The University of Queensland's scramjet program got a huge boost
Monday with the Queensland Government announcing that it was
contributing $2 million (US$1.46 million) towards its research.
Speaking from a meeting with Boeing's top executives in Chicago
today, Deputy Premier, Treasurer and Minister for State
Development, Trade and Innovation Anna Bligh announced that the
University of Queensland's Centre for Hypersonics is one of 13
recipients who will receive a National and International Research
"The grant will allow the Centre to build advanced scramjet
prototypes and undertake prolonged flight tests at speeds of over
Mach 8 - more than eight times the speed of sound," Ms Bligh
Scramjets -- supersonic combustion ramjets -- work by harnessing
the air pressure generated by motion through the air at supersonic
speeds to ingest large amounts of oxygen which mixes with hydrogen
fuel, generating engine thrust. Conventional jets have to use
spinning fans to compress the oxygen in air to a high enough
pressure for combustion.
The Centre for Hypersonics launched a segment of a Scramjet for
the first time in 2002.
"In the past fortnight the Centre achieved two successful
liftoffs at the Defence testing range at Woomera in South
Australia," Ms Bligh said.
"The experiments, HyShot(TM) III and HyShot(TM) IV, involved
collaboration between UQ and high-level international agencies.
"HyShot(TM) III achieved combustion using a prototype scramjet
part- developed by the British Ministry of Defence. It aimed to
reach Mach 7.6 -- a speed of almost 8000km per hour. HyShot(TM) IV
was a commission from the Japan Aerospace Exploration Agency."
She said if the technology could be made viable, scramjets could
replace rockets launching satellite communications, given their
greater efficiency in terms of not having to carry their own oxygen
in liquid form.
"The technology also has potential for hypersonic travel down
the track, with a flight from Sydney to London taking several
hours," Ms Bligh said.
"Although scramjet powered passenger jets are still a long way
off, according to UQ researchers, it might be possible to have a
scramjet powered vehicle within the next 10 years or so, for
example, that could carry vital organs for urgently needed medical
transplant operations," Ms Bligh said.
She said because scramjet technology literally runs on air and
hydrogen and emits only water during its travel, it is more
environmentally responsible than some current rocket technology
which often uses hydrocarbon or solid chemical fuels which can
pollute the atmosphere.
"The University of Queensland will develop the scramjet
prototypes in collaboration with Boeing and the Commonwealth
Department of Defence's research arm, the Defence Science and
Technology Organisation. The collaboration announced today with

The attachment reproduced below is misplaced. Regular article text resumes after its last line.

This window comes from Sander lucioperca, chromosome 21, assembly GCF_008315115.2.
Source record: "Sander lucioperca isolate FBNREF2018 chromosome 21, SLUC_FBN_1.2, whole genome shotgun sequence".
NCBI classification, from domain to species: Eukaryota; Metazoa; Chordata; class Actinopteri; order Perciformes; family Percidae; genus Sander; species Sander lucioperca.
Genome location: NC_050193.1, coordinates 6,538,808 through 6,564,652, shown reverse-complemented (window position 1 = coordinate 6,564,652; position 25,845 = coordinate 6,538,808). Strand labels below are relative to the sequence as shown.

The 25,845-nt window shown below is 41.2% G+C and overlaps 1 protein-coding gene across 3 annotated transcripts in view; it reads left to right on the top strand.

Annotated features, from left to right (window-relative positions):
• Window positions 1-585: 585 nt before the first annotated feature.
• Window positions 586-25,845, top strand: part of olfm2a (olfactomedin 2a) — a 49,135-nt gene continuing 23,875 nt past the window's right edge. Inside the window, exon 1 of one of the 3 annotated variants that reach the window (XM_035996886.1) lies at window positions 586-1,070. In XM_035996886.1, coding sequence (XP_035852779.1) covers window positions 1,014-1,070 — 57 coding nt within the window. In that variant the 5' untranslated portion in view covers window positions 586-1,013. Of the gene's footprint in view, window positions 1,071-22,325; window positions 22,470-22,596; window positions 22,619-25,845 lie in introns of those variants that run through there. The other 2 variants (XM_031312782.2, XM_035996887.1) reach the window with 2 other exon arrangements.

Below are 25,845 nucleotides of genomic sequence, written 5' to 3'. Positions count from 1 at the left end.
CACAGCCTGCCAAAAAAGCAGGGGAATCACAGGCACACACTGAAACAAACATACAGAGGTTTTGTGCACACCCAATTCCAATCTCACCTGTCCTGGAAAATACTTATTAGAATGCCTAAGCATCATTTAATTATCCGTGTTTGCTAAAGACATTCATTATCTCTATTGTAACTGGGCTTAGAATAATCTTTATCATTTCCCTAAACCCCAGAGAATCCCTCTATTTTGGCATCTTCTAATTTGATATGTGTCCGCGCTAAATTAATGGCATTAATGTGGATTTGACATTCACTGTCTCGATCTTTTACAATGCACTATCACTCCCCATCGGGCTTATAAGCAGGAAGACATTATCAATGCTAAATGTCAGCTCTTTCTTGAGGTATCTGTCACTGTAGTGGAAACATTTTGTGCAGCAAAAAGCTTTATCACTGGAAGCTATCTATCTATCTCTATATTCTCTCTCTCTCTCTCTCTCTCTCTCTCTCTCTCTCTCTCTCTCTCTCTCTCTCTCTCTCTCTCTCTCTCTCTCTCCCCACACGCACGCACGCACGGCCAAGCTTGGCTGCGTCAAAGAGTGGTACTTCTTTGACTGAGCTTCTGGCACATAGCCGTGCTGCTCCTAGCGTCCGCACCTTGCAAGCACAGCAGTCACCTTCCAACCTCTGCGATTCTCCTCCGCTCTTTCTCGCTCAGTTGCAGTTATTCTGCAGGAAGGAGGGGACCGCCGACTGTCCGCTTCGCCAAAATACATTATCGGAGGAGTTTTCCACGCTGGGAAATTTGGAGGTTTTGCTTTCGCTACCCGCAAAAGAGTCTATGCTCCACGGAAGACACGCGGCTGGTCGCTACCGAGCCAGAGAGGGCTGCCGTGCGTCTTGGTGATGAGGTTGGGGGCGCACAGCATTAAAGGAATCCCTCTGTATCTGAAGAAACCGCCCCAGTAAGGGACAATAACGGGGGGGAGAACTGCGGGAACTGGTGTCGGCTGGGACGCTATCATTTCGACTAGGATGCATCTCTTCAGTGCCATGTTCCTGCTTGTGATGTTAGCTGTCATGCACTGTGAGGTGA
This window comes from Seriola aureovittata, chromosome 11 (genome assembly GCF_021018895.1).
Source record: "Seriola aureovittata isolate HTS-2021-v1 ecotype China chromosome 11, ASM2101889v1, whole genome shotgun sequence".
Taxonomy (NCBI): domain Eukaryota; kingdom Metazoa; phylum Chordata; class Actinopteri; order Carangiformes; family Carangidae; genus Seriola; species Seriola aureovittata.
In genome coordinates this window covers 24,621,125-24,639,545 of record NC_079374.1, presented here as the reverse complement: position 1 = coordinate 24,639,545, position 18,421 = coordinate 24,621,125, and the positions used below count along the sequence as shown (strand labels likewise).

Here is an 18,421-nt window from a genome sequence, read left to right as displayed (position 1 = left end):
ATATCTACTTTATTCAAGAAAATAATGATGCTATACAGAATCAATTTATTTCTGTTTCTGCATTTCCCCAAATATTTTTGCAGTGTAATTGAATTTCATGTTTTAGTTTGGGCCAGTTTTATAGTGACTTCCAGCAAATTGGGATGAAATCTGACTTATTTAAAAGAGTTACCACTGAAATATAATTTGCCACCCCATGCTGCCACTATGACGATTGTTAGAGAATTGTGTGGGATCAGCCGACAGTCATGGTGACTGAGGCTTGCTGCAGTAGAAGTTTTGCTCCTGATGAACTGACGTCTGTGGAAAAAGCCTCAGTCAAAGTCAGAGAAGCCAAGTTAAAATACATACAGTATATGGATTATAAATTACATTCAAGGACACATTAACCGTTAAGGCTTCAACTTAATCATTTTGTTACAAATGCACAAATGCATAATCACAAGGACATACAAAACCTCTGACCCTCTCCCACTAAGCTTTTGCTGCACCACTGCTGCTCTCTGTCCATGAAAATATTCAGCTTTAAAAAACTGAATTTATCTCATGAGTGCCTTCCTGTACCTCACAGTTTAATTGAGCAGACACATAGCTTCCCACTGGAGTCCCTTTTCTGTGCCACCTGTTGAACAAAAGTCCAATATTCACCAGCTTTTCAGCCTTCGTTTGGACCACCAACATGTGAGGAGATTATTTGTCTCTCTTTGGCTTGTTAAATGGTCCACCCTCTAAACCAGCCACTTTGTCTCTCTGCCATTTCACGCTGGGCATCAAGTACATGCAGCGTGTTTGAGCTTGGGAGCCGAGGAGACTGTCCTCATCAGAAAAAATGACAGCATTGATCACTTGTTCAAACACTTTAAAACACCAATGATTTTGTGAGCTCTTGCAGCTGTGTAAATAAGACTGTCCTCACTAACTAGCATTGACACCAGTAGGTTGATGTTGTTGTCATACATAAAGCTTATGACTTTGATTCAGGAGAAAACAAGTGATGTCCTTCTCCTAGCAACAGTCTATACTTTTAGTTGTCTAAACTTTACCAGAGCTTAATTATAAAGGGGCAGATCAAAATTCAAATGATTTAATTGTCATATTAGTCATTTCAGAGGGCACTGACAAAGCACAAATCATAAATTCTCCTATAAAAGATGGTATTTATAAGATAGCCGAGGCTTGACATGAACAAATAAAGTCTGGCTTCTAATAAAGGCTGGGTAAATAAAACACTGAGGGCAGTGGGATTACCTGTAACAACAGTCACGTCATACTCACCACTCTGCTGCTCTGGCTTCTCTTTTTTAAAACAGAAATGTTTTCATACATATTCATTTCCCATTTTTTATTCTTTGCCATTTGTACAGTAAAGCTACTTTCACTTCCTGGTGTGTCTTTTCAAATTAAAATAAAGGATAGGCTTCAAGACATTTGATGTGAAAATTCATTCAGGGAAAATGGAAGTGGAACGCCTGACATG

Boeing will result in design and flight testing of advanced
hypersonic aerodynamic and propulsion technologies.
"One of the issues they'll try to overcome is the sheer amount
of heat generated by the new technology, with the engine producing
temperatures of greater than 2,000 degrees Celsius," Ms Bligh
"They'll also work at trying to develop a scramjet capable of
seven to 10 minutes of free flight over 1000 kilometres."
The National and International Research Alliances grant is part
of the Innovation Projects Fund -- one of the new funds of the
recently announced $200 million (US$146 million) Smart State
Innovation Funding Program which aims to build world-class research
facilities, attract top-quality scientists to Queensland and
stimulate cutting-edge research projects.
"The Queensland Government has invested nearly $3 billion
(US$2.19 billion) in innovation, science and research since 1998. I
think this demonstrates our deep and ongoing commitment to
maintaining Queensland's reputation as the Smart State," Ms Bligh
Boeing has committed funding of $2 million (US $1.46 million) to
support the University of Queenland's Centre for Hypersonics. Ms
Bligh met with Boeing executives today to discuss the aerospace
giant's investment in Queensland, including this collaborative
agreement between the University of Queensland and Boeing, the
details of which are still being finalized.
"With the level of experience and success that both Boeing and
the University of Queensland have in demonstrating hypersonic
technology, our collaborative efforts could very well open new
frontiers in aerospace," said Dr. Bob Krieger, president of Boeing
Phantom Works, the advance research and development unit of the
On the X-43A Hyper-X program, in 2004 Phantom Works and NASA
successfully conducted the first-ever free flights of an operating
scramjet engine integrated with a hypersonic airframe, achieving
speeds of Mach 7 and Mach 10. Phantom Works is teamed with the
Advanced Systems group of Boeing's Integrated Defense Systems
business on a number of other hypersonics projects, including this
collaboration project with UQ.
Boeing employs 3,500 people in Australia, with 75 percent of its
workforce based in Queensland. Boeing maintains RAAF's F-111 fleet
at Amberley and is currently modifying 737 aircraft there as
Airborne Early Warning and Control 'Wedgetail' aircraft.
In December last year, Boeing won a $145 million (US$106
million) contract to provide a fleet of Tactical Unmanned Aerial
Vehicles to the Australian Defence Force. These will be based at
Enoggera Barracks in Brisbane.